Jarrett-Cooper et al v. United Air Lines, Inc., No. 2:2011cv13674 - Document 146 (E.D. Mich. 2013)

Court Description: ORDER denying 110 Motion ; denying 113 Motion for Summary Judgment; granting 116 Motion for Summary Judgment; denying 120 Motion to Amend/Correct; granting 124 Motion for Leave to File; denying 141 Motion to Amend/Correct. Signed by District Judge Lawrence P. Zatkoff. (MVer)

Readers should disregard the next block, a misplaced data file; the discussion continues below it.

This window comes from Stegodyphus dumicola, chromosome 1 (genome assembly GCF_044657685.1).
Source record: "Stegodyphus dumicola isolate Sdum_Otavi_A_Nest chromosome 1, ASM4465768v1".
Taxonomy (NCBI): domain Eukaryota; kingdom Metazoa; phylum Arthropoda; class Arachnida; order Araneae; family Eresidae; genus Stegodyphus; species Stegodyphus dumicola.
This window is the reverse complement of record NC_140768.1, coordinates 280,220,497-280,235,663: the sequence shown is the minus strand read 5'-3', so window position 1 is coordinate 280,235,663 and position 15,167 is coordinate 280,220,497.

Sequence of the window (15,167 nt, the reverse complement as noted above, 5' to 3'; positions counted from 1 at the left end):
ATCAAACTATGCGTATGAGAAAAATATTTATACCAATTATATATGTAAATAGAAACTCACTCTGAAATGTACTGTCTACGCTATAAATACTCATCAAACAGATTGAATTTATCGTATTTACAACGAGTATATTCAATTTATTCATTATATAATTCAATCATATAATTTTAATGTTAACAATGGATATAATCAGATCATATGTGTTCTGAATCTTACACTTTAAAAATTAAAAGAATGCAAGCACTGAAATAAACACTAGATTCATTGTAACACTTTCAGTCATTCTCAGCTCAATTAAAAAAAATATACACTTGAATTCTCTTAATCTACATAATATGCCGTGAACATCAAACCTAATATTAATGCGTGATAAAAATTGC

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Jarrett-Cooper et al v. United Air Lines, Inc. Doc. 146 UNITED STATES DISTRICT COURT EASTERN DISTRICT OF MICHIGAN SOUTHERN DIVISION RUTH JARRETT-COOPER and EXCLUSIVE EVENTS & ACCOMODATIONS, L.L.C., Plaintiffs, Case No. 11-13674 Hon. Lawrence P. Zatkoff v. UNITED AIR LINES, INC., Defendant. / OPINION AND ORDER AT A SESSION of said Court, held in the United States Courthouse, in the City of Port Huron, State of Michigan, on November 20, 2013 PRESENT: THE HONORABLE LAWRENCE P. ZATKOFF UNITED STATES DISTRICT JUDGE I. INTRODUCTION This matter is before the Court on the following motions: (1) (2) (3) (4) Defendant’s motion for summary judgment [dkt 116]; Plaintiffs’ motion for partial summary judgment [dkt 113]; Plaintiffs’ motions seeking to file an amended complaint [dkt 120, 141]; Plaintiffs’ motion seeking leave to file a reply brief after the allotted time [dkt 124]; and (5) Plaintiffs’ motion for relief of order concerning remand of the case [dkt 110]. All motions except Plaintiffs’ motion to file a reply brief after the allotted time have been fully briefed. The Court finds that the facts and legal arguments are adequately presented in the parties’ papers such that the decision process would not be significantly aided by oral argument. Therefore, pursuant to E.D. Mich. L.R. 7.1(f)(2), it is hereby ORDERED that the motions be resolved on the briefs submitted. For the following reasons, Defendant’s motion for summary judgment and Plaintiffs’ motion seeking leave to file a reply brief after the allotted time are GRANTED and Plaintiffs’ remaining motions are DENIED. Dockets.Justia.com II. BACKGROUND A. FACTUAL BACKGROUND The facts of this case are well-established in the Court’s prior Orders. Plaintiff Exclusive Events & Accommodations, LLC (“Exclusive”) is an entertainment tour support service that arranges travel accommodations for its various clients. Exclusive is owned and operated by Plaintiff Ruth Jarrett-Cooper (“Jarrett-Cooper”). Plaintiffs claim that, in June of 2011, Plaintiffs purchased airline tickets—using JarrettCooper’s credit card—from Defendant United Air Lines (“Defendant”) on behalf of a client (the “June Transaction”). Plaintiffs assert that, although they received e-mail confirmation of the purchase from Defendant, the tickets were later cancelled by Defendant—without notifying Plaintiffs or their clients—for suspected credit card fraud. Plaintiffs claim this caused their clients to miss flights and caused Plaintiffs significant economical and reputational harm. Plaintiffs assert a similar incident occurred in August of 2011 (the “August Transaction”). Plaintiffs claim tickets purchased for a different client—this time using the client’s credit card—were once again cancelled at a later date by Defendant due to suspected credit card fraud. Plaintiffs advance they once again were not notified of this cancellation, and but for a last-minute change in their client’s travel arrangements, Plaintiffs’ clients would have been forced to miss flights. Plaintiffs claim these cancellations were the result of Defendant improperly flagging Plaintiffs’ e-mail address—“ibookhotels@gmail.com”—as fraudulent in connection with Plaintiffs’ purchasing activity in May of 2010 (the “May Transaction”). Plaintiffs allege that Defendant’s computerized fraud detection system improperly flagged Plaintiffs’ May Transaction as containing a suspicious e-mail address. This resulted in an investigation where Defendant found “confirmed fraud” related to Plaintiffs’ e-mail address, a finding which 2 Plaintiffs contend served as the basis for Defendant’s improper cancellations in the June and August Transactions. The instant matter concerns these two transactions and the alleged fallout. B. PROCEDURAL BACKGROUND Plaintiffs1 filed suit in Oakland County Circuit Court claiming damages as a result of Defendant’s alleged improper, unilateral, and undisclosed cancellation of the tickets booked in the June and August Transactions. Defendant timely removed the case to this Court. Plaintiffs vigorously disputed the removal and the Court’s jurisdiction over this case. On September 1, 2011, Plaintiffs’ filed a motion to remand, which the Court denied. Plaintiffs’ then filed contemporaneous motions for reconsideration and for relief from judgment on February 9, 2012, both of which regarded Plaintiffs’ denied motion to remand. The Court denied Plaintiffs’ motions for reconsideration and relief from judgment. Plaintiffs then filed a motion on March 15, 2012, seeking to voluntarily dismiss this case so as to pursue separate actions in state court. The Court denied the motion. On April 25, 2012, Plaintiffs filed a motion seeking the Court’s reconsideration of its order denying voluntary dismissal. The Court denied the motion. Finally, Plaintiffs appealed to the Sixth Circuit Court of Appeals, requesting that the Court of Appeals issue a writ of mandamus requiring this Court to remand this case to state court, or grant Plaintiffs’ motion for voluntary dismissal under Fed. R. Civ. P. 41. The Sixth Circuit denied Plaintiffs’ request.2 Plaintiffs filed their complaint on August 18, 2011, alleging that Defendant is liable for 1 The original complaint included three other plaintiffs that have since been removed from the case due to their failure to prosecute [dkt 81]. 2 Plaintiffs’ pending motion regarding this Court’s jurisdiction [dkt 110] once again challenges the Court’s February 1, 2012, Order [dkt 25] denying Plaintiff’s motion to remand [dkt 18]. The Court finds that the arguments in Plaintiffs’ current motion are materially indistinguishable from Plaintiffs’ previous motion for reconsideration. As such, the Court finds it has already ruled on this matter and thus denies Plaintiffs’ motion. 3 breach of express and implied contracts (Count I); breach of express and implied warranties (Count II); conversion (Count III); arbitrary, capricious and unlawfully discriminatory practices (Count IV); intentional infliction of emotional distress (Count V); interference with contractual relationships (Count VI); interference with contractual opportunities (Count VII); interference with business relationships or opportunities (Count VIII); and negligent infliction of emotional distress (Count IX). Plaintiffs also requested permanent injunctive relief. Plaintiffs have since filed two motions with the Court seeking amendment of their initial complaint. Filed on July 22, 2013—nearly two years after the commencement of this case—Plaintiffs seek to levy five additional claims against Defendant: defamation; wrongful disparagement of Plaintiffs’ business integrity and honesty; false light; false imputations of criminal conduct; and false imputation of conduct bearing on Plaintiffs’ integrity. In their response to Defendant’s motion for summary judgment, Plaintiffs voluntarily dismiss Counts II, III, IV and IX of their complaint. The parties have filed the instant cross motions for summary judgment on Counts VI-VIII. Defendant also seeks summary judgment against Plaintiffs for Counts I, V, and Plaintiffs’ request for permanent injunctive relief. III. LEGAL STANDARD A. SUMMARY JUDGMENT Summary judgment is proper where “the pleadings, depositions, answers to interrogatories, and admissions on file, together with the affidavits, if any, show that there is no genuine issue as to any material fact and the moving party is entitled to judgment as a matter of law.” Fed. R. Civ. P. 56(c); Thompson v. Ashe, 250 F.3d 399, 405 (6th Cir. 2001). The moving party bears the initial burden of demonstrating the absence of any genuine issue of material fact, and all inferences should be made in favor of the nonmoving party. Celotex Corp. v. Catrett, 4 477 U.S. 317, 323 (1986). The moving party discharges its burden by “‘showing’—that is, pointing out to the district court—that there is an absence of evidence to support the nonmoving party’s case.” Horton v. Potter, 369 F.3d 906, 909 (6th Cir. 2004) (citing Celotex, 477 U.S. at 325). Once the moving party has met its burden of production, the burden then shifts to the nonmoving party, who “must do more than simply show that there is some metaphysical doubt as to the material facts.” Matsushita Elec. Indus. Co. v. Zenith Radio Corp., 475 U.S. 574, 586 (1986). The nonmoving party must “go beyond the pleadings and by . . . affidavits, or by the ‘depositions, answers to interrogatories, and admissions on file,’ designate ‘specific facts showing that there is a genuine issue for trial.’” Celotex, 477 U.S. at 324 (citing Fed. R. Civ. P. 56(e)). “[T]he mere existence of a scintilla of evidence in support of the [nonmoving party’s] position will be insufficient [to defeat a motion for summary judgment]; there must be evidence on which the jury could reasonably find for the [nonmoving party].” Anderson v. Liberty Lobby, Inc., 477 U.S. 242, 252 (1986). B. LEAVE TO AMEND Pursuant to Fed. R. Civ. P. 15(a)(2), leave to amend shall be “freely give[n] . . . when justice so requires,” but “that window of opportunity does not remain open forever.” Shane v. Bunzl Distribution USA, Inc., 275 F. App’x 535, 536 (6th Cir. 2008). “A motion to amend a complaint should be denied if the amendment is brought in bad faith, for dilatory purposes, results in undue delay or prejudice to the opposing party, or would be futile.” Crawford v. Roane, 53 F.3d 750, 753 (6th Cir. 1995) (citing Ford v. Ford, 371 U.S. 187 (1962)). When a party seeks to amend its complaint at a late stage of the litigation, “there is an increased burden to show justification for failing to move earlier.” Wade v. Knoxville Utilities Bd., 259 F.3d 452, 5 459 (6th Cir. 2001) (citing Duggins v. Steak ‘N Shake, Inc., 195 F.3d 828, 834 (6th Cir. 1999)). IV. ANALYSIS Defendant asserts Plaintiffs’ claims for breach of contract, tortious interference, intentional infliction of emotional distress and permanent injunctive relief lack the requisite evidence needed to raise a genuine issue of material fact, and thus must be dismissed. Plaintiffs argue that there is no genuine issue of material fact as to their tortious interference claims, insisting they should be granted. Plaintiffs further assert they have presented enough evidence as to their remaining claims to warrant denying Defendant’s motion. Finally, Plaintiffs seek to amend their original complaint to include five additional claims against Defendant. For the following reasons, the Court finds Plaintiffs have failed to raise genuine issues of material fact as to all counts of their complaint. Further, the Court denies Plaintiffs’ request to amend its complaint and Plaintiffs’ request for permanent injunctive relief. A. PLAINTIFFS’ AMENDED COMPLAINT Plaintiffs seek to amend their complaint—nearly two years after the original complaint was filed—to include five additional claims against Defendants: defamation; wrongful disparagement of Plaintiffs’ business integrity and honesty; false light; false imputations of criminal conduct; and false imputation of conduct bearing on Plaintiffs’ integrity. Plaintiffs’ argue the underlying facts to these claims were only recently unearthed through “persistence in discovery,” and that Plaintiffs would be substantially prejudiced if they were not allowed to amend their complaint to reflect these facts. The Court is not convinced. The Court finds that the addition of Plaintiffs’ proposed claims would not only unduly prejudice Defendant, but would also be futile. Plaintiffs have failed to adequately explain why it has taken nearly two years to file these additional claims. Although Plaintiffs assert new 6 evidence was uncovered, it appears to the Court that Plaintiffs’ additional claims rely on facts—Defendant’s alleged statement to Plaintiffs’ clients in cancelling the June and August Transactions—that have always been available. Additionally, Plaintiffs have previously failed to abide by the Court’s discovery timelines, resulting in more action from Defendant and forcing the Court to issue sanctions. The Court thus finds that allowing for additional discovery with regards to these new claims would extremely prejudice the Defendant. Finally, the Court finds that all five counts are barred by the applicable statute of limitations. All five of Plaintiffs’ additional charges are reiterations of the same defamation claim.3 In Michigan, a claim for defamation has a one-year statute of limitations. See Mich. Comp. Laws § 600.5805(9). As Plaintiffs attempt to raise these additional claims well outside the one-year limit imposed by Michigan law, their inclusion would be futile. As such, the Court denies Plaintiffs’ motions to amend their complaint. B. BREACH OF CONTRACT CLAIMS (COUNT I) Defendant asserts Plaintiffs’ claims of breach of express and implied contract fail to raise a genuine issue of material fact, and thus should be dismissed. Although Plaintiffs’ complaint does not specify upon what grounds these claims rest, the Court garners from Plaintiffs’ assorted filings that they believe Defendant has breached either an express or implied contract it had with Plaintiffs. The Court will address each count in turn. I. Breach of Express Contract Defendant claims that: 1) no express contract between it and Plaintiffs exist arising from the June and August Transactions; 2) if an express contract does exist, the Plaintiffs are not parties to it; and 3) even if Plaintiffs are found to be parties to an alleged express contract arising 3 If Plaintiffs were relying upon some unspecified facts that differentiate their five additional charges, it was lost on the Court. The Court will not speculate as to what facts Plaintiffs believe warrant recognition of each claim. 7 from the June or August transaction, their failure to abide by the terms of the contract makes their breach of express contract claim fail. In response, Plaintiffs assert that express contracts between them and Defendant indeed exist, that they are parties to these contracts, and that Defendant breached these contracts by improperly cancelling each transaction. While the Court finds that the disputed transactions do constitute express contracts, the Court finds that Plaintiffs claim for breach of express contract fails. Plaintiffs’ argument that they have standing to sue with regards to the August Transaction—a purchase of airline tickets from Defendant made with a client’s credit card—is unconvincing. Plaintiffs’ provide no legal support for such an agency theory of contract liability and the Court refuses to recognize such liability now. As for the June Transaction, the Court finds that Plaintiffs did enter into an express contract with Defendant. Although Defendant claims Plaintiffs merely accessed Defendant’s website as third-party commercial service providers, it appears undisputed that Plaintiff JarrettCooper purchased the tickets in the June Transaction with her own credit card. Thus, the Court finds the June Transaction represents an express contract entered into between Plaintiffs and Defendant. Defendant argues that the terms of any express contract between Plaintiffs and itself are governed by Defendant’s Contract of Carriage.4 This Contract of Carriage, Defendant’s assert, demonstrates that Plaintiffs cannot possibly be parties to any contract arising out of the June Transaction, and thus have no standing to bring suit. Defendant contends this is because the Contract of Carriage deals only with contracts between Defendant and passengers. As Plaintiffs only purchased the tickets in the June Transaction—and were thus not passengers—Defendant 4 Defendant’s Contract of Carriage sets out the basic terms and conditions that apply to the transportation of passengers and baggage on Defendant’s flights. Defendant asserts that passengers agree to be bound by this Contract of Carriage by purchasing tickets or by accepting transportation. 8 argues Plaintiffs have no standing to sue. The Court disagrees. Defendant’s argument does not prove that Plaintiffs have no standing to sue. Defendant’s argument illustrates to the Court simply that the Contract of Carriage does not apply to the express contract arising from the June Transaction. As such, the Court finds that Plaintiffs are parties to the contract that arose as a result of the June Transaction. Finally, the Court is not swayed by Defendant’s argument that the terms of the Contract of Carriage bars Plaintiff from now filing suit. Notwithstanding the Court’s previous finding that the Contract of Carriage does not apply to the June Transaction, the portion of the Contract of Carriage upon which Defendant relies—titled “Personal Injury And Death”—clearly does not apply to the sort of contract dispute currently before the Court. Second, this section of the Contract of Carriage states that a passenger must provide Defendant with notice of any claim within 90 days. As Plaintiffs are not passengers, this is further evidence that this provision does not apply. Lastly, even if this provision were to apply, the Court cannot see how Plaintiffs’ filing of the instant action—which occurred within 90 days of the disputed contracts—does not satisfy the “notice of the alleged occurrence of events resulting in the claim” requirement in the Contract of Carriage that Defendant’s assert bars Plaintiffs from now filing suit. Despite finding the existence of an express contract arising from the June Transaction that is not governed by the Contract of Carriage, the Court nonetheless finds that Plaintiffs have failed to prove that Defendant’s alleged breach resulted in any injury. Defendant asserts—and Plaintiffs agree—that the money Plaintiffs spent on the tickets in the June Transaction has been completely refunded. Furthermore, Plaintiffs’ complaint is void of any damages resulting from this alleged contractual breach. Indeed, it is completely unclear to the Court as to whether the general damages Plaintiffs assert they suffered were in any way related to Defendant’s alleged 9 breach of contract. As Plaintiffs have had ample time to supply the Court with any specific damages that may have resulted from Defendant’s alleged breach, the Court refuses to speculate as to what damages—if any—such a breach caused Plaintiffs. As such, the Court finds that Defendant must be granted summary judgment with respect to Plaintiffs’ breach of express contract claim. II. Breach of Implied Contract Having already determined that the June Transaction and the August Transaction created express contracts, the Court finds Plaintiffs’ breach of an implied contract claim must fail. As such, the Court finds that Defendant must be granted summary judgment with respect to Plaintiffs’ breach of implied contract claim. B. INTENTIONAL INFLICTION OF EMOTIONAL DISTRESS CLAIM (COUNT V) Defendant contends that Plaintiff Jarrett-Cooper’s claim5 for intentional infliction of emotional distress (“IIED”) fails to provide evidence of the sort of extreme and outrageous acts required to sustain such a cause of action. Plaintiff Jarrett-Cooper asserts that Defendant’s actions do rise to the level of intentional infliction of emotional distress, claiming Plaintiff Jarrett-Cooper suffered extreme embarrassment, frustration, and severe distress from Defendant’s actions. Michigan does not recognize a claim for IIED where the conduct complained of relates to duties imposed under an existing contract. See Rinaldo’s Constr. Corp. v. Mich. Bell Tel. Co., 454 Mich. 65, 83 (1997) (citing Hart v. Ludwig, 347 Mich. 559, 563 (1956)) (“As a general rule, there must be some active negligence or misfeasance to support a tort. There must be some breach of duty distinct from breach of contract.”). As established by the Michigan Supreme 5 The Court recognizes that this claim is by necessity brought only by Plaintiff Jarrett-Cooper, as limited liability companies do not have standing to bring a claim of this nature. 10 Court: “If a relation exists which would give rise to a legal duty without enforcing the contract promise itself, the action will lie, otherwise not.” Hart, 347 Mich. at 565 (citations omitted). All of Plaintiff’s alleged harms—embarrassment, frustration, and severe distress—arise as a direct result of Defendant’s purported breach of the contracts arising from the June and August Transactions. Plaintiff Jarrett-Cooper fails to offer any factual content evidencing that these alleged harms are the result of Defendant violating a duty separate from those within the underlying transactions. Plaintiff Jarrett-Cooper, therefore, has shown no legal duty separate from the contract itself, and thus her IIED claim cannot survive.6 As such, the Court finds that Defendant must be granted summary judgment with respect to Plaintiff’s IIED claim. C. INTENTIONAL INTERFERENCE CLAIMS (COUNT VI-VIII) Defendant argues that Plaintiffs’ claims involving intentional interference with contractual and business relations should be dismissed. Defendant asserts it had no knowledge of the business relationships, expectancy of business, or business contracts or contractual relations that Plaintiffs claim were impacted by the cancellation of Plaintiffs’ tickets. Defendant also claims Plaintiffs have failed to prove Defendant did anything to intentionally interfere with Plaintiffs’ business or contracts. Lacking evidence of any knowledge or intent, Defendant advances Plaintiffs’ intentional interference claims must fail. Plaintiffs assert the requirements for maintaining claims of tortious interference with a business expectancy and relationship have been met, alleging there is no genuine issue of material fact that their claims should be granted. Plaintiffs’ argue7 that Defendant did have the 6 Even if Michigan law did recognize such a claim, the Court finds that Plaintiff has not presented any evidence that Defendant’s actions qualify as the sort of extreme and outrageous conduct required to support an IIED claim. 7 The Court notes that none of these arguments are contained in Plaintiffs’ complaint. Rather, the arguments addressed by the Court are a summary of the disorganized contentions advanced by Plaintiffs in various filings. 11 requisite knowledge, and that the intent element of these intentional interference claims is satisfied by Defendant’s wrongful per se imputations. Under Michigan law, tortious interference with a contract or contractual relations is a distinct cause of action from tortious interference with a business relationship or expectancy. See Health Call of Detroit v. Atrium Home & Health Care Servs., Inc., 268 Mich. App. 83, 89 (2005) (citations omitted). As such, the Court will address Plaintiffs’ three claims separately as two distinct causes of action. I. Tortious Interference with a Contract or Contractual Relations Under Michigan law, “[t]he elements of the tort of interference with an existing contractual relation are: (1) the existence of a contract; (2) a breach of the contract; and (3) instigation of the breach by the alleged tortfeasor without justification.” Woody v. Tamer, 158 Mich. App. 764, 773–74 (1987). In order to sustain a claim of tortious interference with a contract or contractual relations, Michigan law requires plaintiff prove that a defendant had knowledge of the underlying contract. See Peter Vill & Assoc., Inc. v. Michigan Dep’t of Natural Res., 93 Mich. App. 724, 732 (1979). Defendant’s argument in favor of dismissing Plaintiffs’ claim of tortious interference with a contract or contractual relationship is completely ignored by Plaintiffs. Plaintiffs make no reference to this claim in either their own motion for summary judgment or their response to Defendant’s motion. As Defendant has met its burden of production, Plaintiffs are under a duty to prove that their claim raises at least some doubts concerning a material fact. See Matsushita Elec. Indus. Co., 475 U.S. at 586. Further, this duty cannot be met simply by relying on Plaintiffs’ complaint. See Celotex Corp, 477 U.S. at 324 (“Rule 56(e) therefore requires the nonmoving party to go beyond the pleadings and . . . designate ‘specific facts showing that there 12 is a genuine issue for trial.’”). The Court finds that Plaintiffs have failed to meet their burden with regards to their claim of tortious interference with a contract or contractual relationship. As such, the Court finds that Defendant must be granted summary judgment with respect to this claim. II. Tortious Interference with a Business Relationship or Expectancy In order to succeed on a claim of tortious interference with a business relationship or expectancy, a plaintiff must show: “(1) existence of a valid business relation (not necessarily evidenced by an enforceable contract) or expectancy; (2) knowledge of the relationship or expectancy on the part of the interferer;8 (3) an intentional interference inducing or causing a breach or termination of the relationship or expectancy; and (4) resultant damage to the party whose relationship or expectancy has been disrupted.” N. Plumbing & Heating, Inc. v. Henderson Bros., Inc.. 83 Mich. App. 84 (1978). “One is liable for commission of this tort who interferes with business relations of another, both existing and prospective, by inducing a third person not to enter into or continue a business relation with another or by preventing a third person from continuing a business relation with another.” Id. (quotations and citation omitted). Relying on standards completely different than those established by Michigan case law, Plaintiffs argue that a viable tortious interference with business relationships or expectancy claim only requires proof that a defendant’s conduct interfered with the plaintiff’s business expectancy and that this interference was improper or unjustified. As Defendant points out, this analysis is void of several critical factors a plaintiff in Michigan must prove. First, while Plaintiffs allege Defendant’s actions resulted in the loss or limitation of 8 The Court is aware of Michigan case law that indicates knowledge is not required for a claim of tortious interference with a business relationship. See Peter Vill & Assoc., Inc., 93 Mich. App. at 732. Neither party has addressed this potential conflict, however, with both operating as if knowledge is required. Although no case speaks of this potential conflict, the majority of Michigan case law seems to indicate knowledge is required for such a claim. As such, the Court will follow the majority position and require knowledge as an element of the claim. 13 business with “established clients,” Plaintiffs have not indicated that Defendant had any knowledge of Plaintiffs’ relationship with these clients. Plaintiffs assert that Defendant knew “the nature of the Plaintiffs’ business and the services it provided.” This standard, however, would impermissibly broaden the knowledge required for maintaining such a claim. Michigan case law clearly indicates that a plaintiff must prove specific knowledge of the business relationship allegedly disrupted—not just general knowledge of any potential business relationship—to succeed in a tortious interference of business relationships or expectancy claim. Additionally, the Court finds that Plaintiffs have offered no evidence that Defendant “induced” or “prevented” any third parties from continuing or starting a business relationship with Plaintiffs.9 Plaintiffs attempt to avoid this intent requirement by arguing that Defendant’s alleged statements concerning the “suspected credit card fraud” in the June and August Transactions are defamatory, are thus wrongful per se, and should consequently satisfy the intent requirement of a tortious interference with business relationships or expectancy claim. Even if the Court were to accept Plaintiffs’ misguided attempt to impute Defendant’s actions as intentional, the Court nevertheless finds that Plaintiffs fail to satisfy the very test they seek to employ. Plaintiffs assert false and malicious statements are actionable per se, yet fail to provide any evidence that Defendant’s alleged statements were malicious in any way. The often misscited Michigan case law Plaintiffs rely upon in advancing such a contention fails to provide any support for Plaintiffs’ argument. As such, the Court finds that Defendant must be granted summary judgment with respect to Plaintiffs’ tortious interference with business relationships or expectancy claim. D. PERMANENT INJUNCTIVE RELIEF 9 Indeed, it appears to the Court it would be in Defendant’s best interest not to interfere with Plaintiffs’ business expectations, as such an interference would seemingly result in lost business for Defendant as well. 14 Plaintiffs seek permanent injunctive relief against Defendant. Although the confines of Plaintiffs’ request for injunctive relief were not previously specified,10 Plaintiffs’ response to Defendant’s instant motion clarifies the three actions Plaintiffs seek: (1) removal of the “confirmed” fraud designation Defendant flagged Plaintiffs’ May 2010 Transaction with; (2) removal of Plaintiffs’ “ibookhotels@gmail.com” e-mail address from Defendant’s “negative” fraud database; and (3) notifying Plaintiff of any future suspected credit card fraud at the time of Defendant’s determination to cancel tickets. Defendant contends granting such injunctive relief is preempted by the federal Airline Deregulation Act of 1978, 49 U.S.C. § 41713. Additionally, Defendant contends that Plaintiffs’ request for permanent injunctive relief should fail because Plaintiffs have not produced enough evidence showing they are entitled to such relief. The Supreme Court has recognized four “well-established principles of equity” that plaintiffs seeking a permanent injunction must satisfy: (1) that plaintiffs have suffered an irreparable injury; (2) that remedies available at law, such as monetary damages, are inadequate to compensate for that injury; (3) that, considering the hardships between the plaintiffs and defendants, a remedy in equity is warranted; and (4) the public interest would not be disserved by a permanent injunction. See eBay Inc. v. MercExchange, L.L.C., 547 U.S. 388 (2006). The standard for granting a permanent injunction is “essentially the same” as that for granting a preliminary injunction, except that the party requesting permanent injunctive relief must demonstrate actual success on the merits, rather than a mere likelihood of success. Amoco Prod. Co. v. Village of Gambell, 480 U.S. 531, 546 n. 12 (1987). Finally, although a court must consider all four factors when making its determination, it 10 The Court did previously indicate that Plaintiffs’ requests to prevent Defendant from cancelling any tickets without notifying all parties involved were broad and significant [dkt 18]. 15 is within the discretion of the court to deny injunctive relief based on a plaintiff’s failure to satisfy any one of these factors. See Michigan State AFL-CIO v. Miller, 103 F.3d 1240, 1249 (6th Cir. 1997); Hacker v. Federal BOP, No. 06-12425-BC, 2006 WL 2559792, at *8 (E.D. Mich. Sept. 1, 2006) (finding that the plaintiff’s inability to show irreparable harm, by itself, justified denial of a preliminary injunction). The Court finds that Plaintiffs have failed to satisfy the four-factor test required for granting permanent injunctive relief. Although Plaintiffs argue they have “suffered considerable harm” through Defendant’s allegedly improper flagging of Plaintiffs’ e-mail address, the Court is not convinced. Indeed, Plaintiffs have indicated they have successfully dealt with Defendant simply by using a different e-mail address. The Court finds Plaintiffs’ inability to use “ibookhotels@gmail.com” as their preferred e-mail address does not rise to the level of irreparable harm required for a grant of permanent injunctive relief. Further, the Court finds that Plaintiffs have failed to show that their request for notification from Defendant prior to any future cancellations is warranted. As the Court has already established, Plaintiffs’ complaint fails to raise a genuine issue of material fact with regards to any of their claims. Thus, Plaintiffs have not submitted any evidence to support an order from this Court compelling Defendant to make substantial changes to their ticketing policies. See Chapman v. Bouchard, No. 09-15039 WL 2163805, at *1 (E.D. Mich, May 26, 2010) (citing Dresser-Rand Co. v. Virtual Automation Inc., 361 F.3d 831, 847 (5th Cir. 2004) (“[F]or a permanent injunction to issue the plaintiff must prevail on the merits of his claim and establish that equitable relief is appropriate in all other aspects.”)). As the Court finds Plaintiffs’ requests for permanent injunctive relief lacks merit, it will not address Defendant’s preemption argument. 16 V. CONCLUSION Accordingly, for the reasons set forth above, IT IS HEREBY ORDERED that Defendant’s motion for summary judgment [dkt 116] and Plaintiff’s motion for leave to file a reply brief after the allotted time [dkt 124] are GRANTED. IT IS FURTHER ORDERED that Plaintiffs’ partial motion for summary judgment [dkt 113], motions to amend their complaint [dkt 120, 141], and motion for relief from order [dkt 110] are DENIED. IT IS SO ORDERED. S/Lawrence P. Zatkoff HON. LAWRENCE P. ZATKOFF U.S. DISTRICT COURT Dated: November 20, 2013 17